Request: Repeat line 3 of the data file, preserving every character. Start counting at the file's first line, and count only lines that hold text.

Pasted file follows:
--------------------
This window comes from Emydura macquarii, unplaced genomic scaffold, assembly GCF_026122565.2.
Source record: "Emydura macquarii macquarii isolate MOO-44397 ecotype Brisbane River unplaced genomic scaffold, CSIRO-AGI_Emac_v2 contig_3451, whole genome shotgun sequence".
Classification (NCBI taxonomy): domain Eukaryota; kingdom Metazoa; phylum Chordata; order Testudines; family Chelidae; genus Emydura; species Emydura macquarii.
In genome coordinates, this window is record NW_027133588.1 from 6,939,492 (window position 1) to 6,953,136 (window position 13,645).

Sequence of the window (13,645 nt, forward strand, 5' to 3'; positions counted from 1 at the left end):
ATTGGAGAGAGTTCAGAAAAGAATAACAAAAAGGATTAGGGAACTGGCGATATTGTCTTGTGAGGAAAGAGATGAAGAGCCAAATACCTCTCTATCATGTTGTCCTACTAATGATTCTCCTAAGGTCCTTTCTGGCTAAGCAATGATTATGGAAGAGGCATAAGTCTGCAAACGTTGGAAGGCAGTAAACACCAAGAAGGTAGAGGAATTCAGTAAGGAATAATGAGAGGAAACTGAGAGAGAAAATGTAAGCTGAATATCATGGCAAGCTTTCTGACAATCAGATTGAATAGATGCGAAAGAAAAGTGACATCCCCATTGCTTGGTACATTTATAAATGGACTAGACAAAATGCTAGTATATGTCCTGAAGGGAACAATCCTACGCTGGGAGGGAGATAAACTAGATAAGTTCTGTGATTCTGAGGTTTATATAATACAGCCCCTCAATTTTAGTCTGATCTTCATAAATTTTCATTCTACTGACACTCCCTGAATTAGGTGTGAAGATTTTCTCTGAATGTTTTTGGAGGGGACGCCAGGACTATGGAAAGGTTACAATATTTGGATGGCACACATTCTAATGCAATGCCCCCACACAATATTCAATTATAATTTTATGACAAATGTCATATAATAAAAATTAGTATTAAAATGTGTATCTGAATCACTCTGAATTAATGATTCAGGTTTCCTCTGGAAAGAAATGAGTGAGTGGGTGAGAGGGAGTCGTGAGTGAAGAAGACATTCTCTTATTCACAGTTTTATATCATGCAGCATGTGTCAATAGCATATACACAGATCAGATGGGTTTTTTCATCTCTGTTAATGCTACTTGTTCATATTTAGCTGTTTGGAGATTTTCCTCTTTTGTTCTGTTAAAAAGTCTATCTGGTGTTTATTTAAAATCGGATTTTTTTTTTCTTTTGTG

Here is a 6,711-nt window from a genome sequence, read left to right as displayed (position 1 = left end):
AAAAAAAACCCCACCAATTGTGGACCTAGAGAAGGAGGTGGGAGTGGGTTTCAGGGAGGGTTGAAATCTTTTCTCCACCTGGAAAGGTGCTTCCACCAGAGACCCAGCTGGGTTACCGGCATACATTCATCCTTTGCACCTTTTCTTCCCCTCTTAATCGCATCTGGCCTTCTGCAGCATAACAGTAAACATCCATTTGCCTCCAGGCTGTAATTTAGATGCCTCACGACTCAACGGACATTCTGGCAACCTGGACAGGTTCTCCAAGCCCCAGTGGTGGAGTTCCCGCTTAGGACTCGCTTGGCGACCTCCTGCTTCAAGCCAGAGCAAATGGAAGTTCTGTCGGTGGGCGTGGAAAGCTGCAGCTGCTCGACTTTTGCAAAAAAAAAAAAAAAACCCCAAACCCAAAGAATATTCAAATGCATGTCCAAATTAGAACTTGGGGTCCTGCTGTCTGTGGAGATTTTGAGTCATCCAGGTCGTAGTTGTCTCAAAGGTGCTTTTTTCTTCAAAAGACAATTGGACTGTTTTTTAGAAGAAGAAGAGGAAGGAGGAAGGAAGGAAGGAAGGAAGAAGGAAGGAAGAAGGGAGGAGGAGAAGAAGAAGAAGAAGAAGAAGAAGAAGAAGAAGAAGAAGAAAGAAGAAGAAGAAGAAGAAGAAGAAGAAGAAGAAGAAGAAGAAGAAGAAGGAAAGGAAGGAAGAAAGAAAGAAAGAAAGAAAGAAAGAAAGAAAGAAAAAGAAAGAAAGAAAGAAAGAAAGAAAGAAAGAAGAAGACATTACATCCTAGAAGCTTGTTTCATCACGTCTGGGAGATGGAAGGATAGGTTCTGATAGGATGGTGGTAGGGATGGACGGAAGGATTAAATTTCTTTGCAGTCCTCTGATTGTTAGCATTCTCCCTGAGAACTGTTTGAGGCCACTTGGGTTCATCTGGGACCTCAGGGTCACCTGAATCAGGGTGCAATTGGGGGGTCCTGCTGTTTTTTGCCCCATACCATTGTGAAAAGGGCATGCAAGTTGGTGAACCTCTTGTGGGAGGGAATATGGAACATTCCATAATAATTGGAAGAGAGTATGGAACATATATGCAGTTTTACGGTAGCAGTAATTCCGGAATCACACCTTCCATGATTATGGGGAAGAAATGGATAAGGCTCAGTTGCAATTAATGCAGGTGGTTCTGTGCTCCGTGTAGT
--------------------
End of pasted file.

Classification (NCBI taxonomy): domain Eukaryota; kingdom Metazoa; phylum Chordata; order Testudines; family Chelidae; genus Emydura; species Emydura macquarii.